The Avondhu - By The Fireside

– 1921 Spike Island escapee and freedom fighter

- Neil Donovan

100 years ago, Spike Island Prison witnessed probably the most daring of escapes associated with the War of Independen­ce, when seven active Republican prisoners managed to reach the mainland near Cobh during the night of November 10/11th, 1921. Amongst the seven was Paddy Buckley from Coolmohan, Araglin and latterly of Church Street, Mitchelsto­wn.

Patrick (Paddy) Buckley was born on April 1st, 1893 at Coolmohan, Araglin to Patrick Buckley and Ellen O’Donoghue. Patrick Buckley was a school teacher at Araglin National School in Coolmohan. Ellen O’Donoghue, also from Coolmohan, married Patrick in June 1886 but he died from pneumonia at the young age of 38 after only 10 years of marriage, leaving Ellen widowed at only 39 with the eight children ranging from 6 months to 10 years old still to rear. And that she did, while also setting up a shop and running it to provide for the young family. Once the children were of an age, they worked as farm labourers and dressmaker­s to supplement the shop income.

The Buckley family like all families in Araglin were witness to the land troubles down the years and Ireland’s hardship under British rule. It is little wonder that the younger Buckley siblings joined the newly formed branch of the Irish Volunteers in Araglin in May 1914 when about 60 gathered under Jerry Mulvey’s leadership for weekly parades. A look at the Buckley siblings’ path in life in the early 1900’s is a common tale for many families, the eldest three boys emigrated to America, Thomas the oldest leading the way in 1904 aged 17 to New York, but ultimately settling in Boston after marrying Nora O’Brien from Fermoy and rearing 2 children, he worked for the Boston Postal service.

David Buckley followed next in 1911 aged 20, marrying a Mayo woman, Mary O’Malley and settled in Chicago working as a safety officer. William Buckley was the last to arrive the following year in 1912, aged 23. He joined David in Chicago and worked for the Chicago Rapid Transit Company. He married Lucy Van Hanxeden from Chicago and reared 7 children.

Remarkably, the 3 brothers fought in World War 1 with the American forces, Thomas in the Navy, while William and David did so with the Military. No doubt these three were a loss to the fight for Irish Freedom, whilst the youngest of the Buckley’s, Patrick and John, fought with distinctio­n at home. Of the remaining Buckley siblings, Maggie tragically died young at 15 from TB. Incidental­ly, her informant on the death cert was her twin brother James. What a harrowing experience for a 15-year-old.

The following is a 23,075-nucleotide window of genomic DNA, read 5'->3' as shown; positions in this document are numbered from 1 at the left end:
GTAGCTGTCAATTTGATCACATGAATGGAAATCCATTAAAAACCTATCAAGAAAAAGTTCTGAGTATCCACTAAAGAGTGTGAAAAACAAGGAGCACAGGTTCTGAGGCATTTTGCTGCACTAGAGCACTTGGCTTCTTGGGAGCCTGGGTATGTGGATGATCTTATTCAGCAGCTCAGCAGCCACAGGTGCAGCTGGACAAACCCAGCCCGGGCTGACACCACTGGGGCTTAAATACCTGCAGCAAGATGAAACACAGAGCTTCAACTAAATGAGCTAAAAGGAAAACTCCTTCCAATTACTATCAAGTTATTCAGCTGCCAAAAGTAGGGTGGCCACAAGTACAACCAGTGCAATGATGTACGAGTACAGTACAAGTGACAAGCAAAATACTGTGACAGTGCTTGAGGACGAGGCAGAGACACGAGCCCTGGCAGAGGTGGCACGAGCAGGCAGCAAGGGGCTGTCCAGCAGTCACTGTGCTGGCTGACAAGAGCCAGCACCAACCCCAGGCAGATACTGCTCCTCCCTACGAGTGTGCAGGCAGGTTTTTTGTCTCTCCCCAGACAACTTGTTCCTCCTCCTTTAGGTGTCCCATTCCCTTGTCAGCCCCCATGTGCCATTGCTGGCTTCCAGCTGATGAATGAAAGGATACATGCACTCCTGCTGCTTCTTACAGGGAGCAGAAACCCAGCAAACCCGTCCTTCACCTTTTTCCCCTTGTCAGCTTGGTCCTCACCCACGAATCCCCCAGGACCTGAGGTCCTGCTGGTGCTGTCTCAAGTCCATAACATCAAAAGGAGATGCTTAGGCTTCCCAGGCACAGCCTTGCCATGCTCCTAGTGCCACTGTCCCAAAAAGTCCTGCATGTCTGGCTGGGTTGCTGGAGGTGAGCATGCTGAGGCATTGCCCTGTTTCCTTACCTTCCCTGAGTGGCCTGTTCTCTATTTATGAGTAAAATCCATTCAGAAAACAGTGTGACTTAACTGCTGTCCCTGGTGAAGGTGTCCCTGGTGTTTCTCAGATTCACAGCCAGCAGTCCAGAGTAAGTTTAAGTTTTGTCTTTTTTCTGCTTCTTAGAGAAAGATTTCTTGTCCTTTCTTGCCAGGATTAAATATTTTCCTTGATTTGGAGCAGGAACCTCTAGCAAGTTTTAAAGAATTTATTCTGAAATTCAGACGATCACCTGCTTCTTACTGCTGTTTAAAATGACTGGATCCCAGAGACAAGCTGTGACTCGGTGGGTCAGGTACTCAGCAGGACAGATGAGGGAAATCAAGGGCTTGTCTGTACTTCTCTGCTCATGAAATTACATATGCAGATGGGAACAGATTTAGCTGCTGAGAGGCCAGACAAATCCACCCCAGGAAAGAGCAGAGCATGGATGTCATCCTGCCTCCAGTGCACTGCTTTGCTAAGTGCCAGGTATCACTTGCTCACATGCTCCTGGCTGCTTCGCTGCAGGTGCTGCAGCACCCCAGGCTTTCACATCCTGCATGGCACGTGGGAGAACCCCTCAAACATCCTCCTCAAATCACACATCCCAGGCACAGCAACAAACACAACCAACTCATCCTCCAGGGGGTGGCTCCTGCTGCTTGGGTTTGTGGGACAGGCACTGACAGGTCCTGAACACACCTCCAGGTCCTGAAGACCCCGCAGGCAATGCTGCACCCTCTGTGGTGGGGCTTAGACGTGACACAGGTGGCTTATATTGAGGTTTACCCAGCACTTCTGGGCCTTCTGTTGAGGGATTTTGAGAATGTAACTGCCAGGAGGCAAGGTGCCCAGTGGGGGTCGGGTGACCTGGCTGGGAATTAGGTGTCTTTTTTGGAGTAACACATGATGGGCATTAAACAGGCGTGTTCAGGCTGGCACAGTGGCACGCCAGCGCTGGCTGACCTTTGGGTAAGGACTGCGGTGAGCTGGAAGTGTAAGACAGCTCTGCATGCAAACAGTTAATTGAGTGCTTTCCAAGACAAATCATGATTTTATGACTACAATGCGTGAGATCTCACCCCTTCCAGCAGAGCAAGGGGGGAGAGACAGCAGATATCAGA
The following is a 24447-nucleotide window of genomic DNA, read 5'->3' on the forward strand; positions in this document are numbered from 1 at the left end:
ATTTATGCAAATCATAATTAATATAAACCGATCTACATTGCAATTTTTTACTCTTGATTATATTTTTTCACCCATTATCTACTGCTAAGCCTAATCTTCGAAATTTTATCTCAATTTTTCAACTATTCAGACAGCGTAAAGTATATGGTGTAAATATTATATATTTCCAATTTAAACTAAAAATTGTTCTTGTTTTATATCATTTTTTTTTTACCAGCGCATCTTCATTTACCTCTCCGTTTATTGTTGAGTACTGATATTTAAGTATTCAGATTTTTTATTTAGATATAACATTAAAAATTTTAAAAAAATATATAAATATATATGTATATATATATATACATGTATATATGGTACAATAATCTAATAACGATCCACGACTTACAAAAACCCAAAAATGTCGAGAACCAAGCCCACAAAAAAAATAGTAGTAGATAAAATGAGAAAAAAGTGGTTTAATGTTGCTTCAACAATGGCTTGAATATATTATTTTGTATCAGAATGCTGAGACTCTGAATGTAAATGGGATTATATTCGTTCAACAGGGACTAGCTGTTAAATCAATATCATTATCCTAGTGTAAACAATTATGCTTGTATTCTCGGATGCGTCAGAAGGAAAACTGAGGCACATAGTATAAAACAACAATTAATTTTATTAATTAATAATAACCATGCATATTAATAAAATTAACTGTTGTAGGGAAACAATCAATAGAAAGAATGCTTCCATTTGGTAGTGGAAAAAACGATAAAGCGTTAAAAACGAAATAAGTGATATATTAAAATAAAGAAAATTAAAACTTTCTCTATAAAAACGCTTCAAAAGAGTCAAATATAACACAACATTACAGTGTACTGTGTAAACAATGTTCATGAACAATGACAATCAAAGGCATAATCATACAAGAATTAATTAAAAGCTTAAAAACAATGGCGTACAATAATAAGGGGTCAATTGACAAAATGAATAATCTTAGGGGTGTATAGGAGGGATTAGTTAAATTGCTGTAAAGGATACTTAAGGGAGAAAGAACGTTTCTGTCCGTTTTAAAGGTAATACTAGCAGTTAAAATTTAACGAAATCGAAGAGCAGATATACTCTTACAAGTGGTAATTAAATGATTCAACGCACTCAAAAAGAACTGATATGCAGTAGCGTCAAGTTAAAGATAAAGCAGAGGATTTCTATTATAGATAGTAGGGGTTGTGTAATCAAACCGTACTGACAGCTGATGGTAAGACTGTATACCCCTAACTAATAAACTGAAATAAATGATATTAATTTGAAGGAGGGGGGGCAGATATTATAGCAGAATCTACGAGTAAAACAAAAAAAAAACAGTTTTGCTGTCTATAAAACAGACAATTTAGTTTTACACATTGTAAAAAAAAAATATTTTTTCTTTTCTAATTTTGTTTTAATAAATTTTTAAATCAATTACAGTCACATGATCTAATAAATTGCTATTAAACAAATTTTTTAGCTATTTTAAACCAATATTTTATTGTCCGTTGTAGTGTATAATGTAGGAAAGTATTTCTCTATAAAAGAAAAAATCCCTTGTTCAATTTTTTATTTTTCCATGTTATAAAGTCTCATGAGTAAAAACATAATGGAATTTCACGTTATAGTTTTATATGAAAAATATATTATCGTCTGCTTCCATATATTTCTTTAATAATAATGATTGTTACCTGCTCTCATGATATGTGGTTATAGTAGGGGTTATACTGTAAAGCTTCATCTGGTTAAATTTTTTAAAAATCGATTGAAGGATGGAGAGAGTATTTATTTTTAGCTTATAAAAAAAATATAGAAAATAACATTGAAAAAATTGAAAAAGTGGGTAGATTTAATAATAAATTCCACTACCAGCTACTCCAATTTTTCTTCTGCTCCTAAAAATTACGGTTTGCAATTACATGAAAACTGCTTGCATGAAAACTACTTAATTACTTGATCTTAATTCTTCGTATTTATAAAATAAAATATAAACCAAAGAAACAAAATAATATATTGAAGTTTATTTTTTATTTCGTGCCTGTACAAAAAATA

John Buckley remained in the home place in Coolmohan, marrying Catherine Moroney from Ballard, Araglin and rearing their family there, taking over the shop. John Buckley was an active volunteer with the Araglin Company, Fermoy Battalion, Cork No. 2 Brigade.

While Paddy Buckley’s initial involvemen­t with the Irish struggle was in Araglin with the Irish Volunteers, by October 1917, Paddy

Buckley had joined the Ballyduff Company, 2nd Battalion, Waterford No. 2 Brigade. From the outset Paddy was appointed as Officer Commanding of the Company, ably assisted by fellow officers James Quirke, E. O’Brien, D. Lenihan, John Quirke, D. Shanahan and J. Lane. For the years 1917, 1918 and 1919 their activities were in line with other Company activities, i.e. weekly parades, recruiting, dispatch work, field operations, handling the conscripti­on crisis and raiding for arms. The arms raids were aimed at collecting mainly shotguns, rifles, revolvers and ammunition held by farmers and landowners. The hope was the owners would surrender the arms to the volunteers, but at time force was required. In the Ballyduff company area, these raids were concentrat­ed in the following townlands: Gortnapeak­y, Mocollop, Flower Hill, Inchleamy, Black and Ballyduff itself.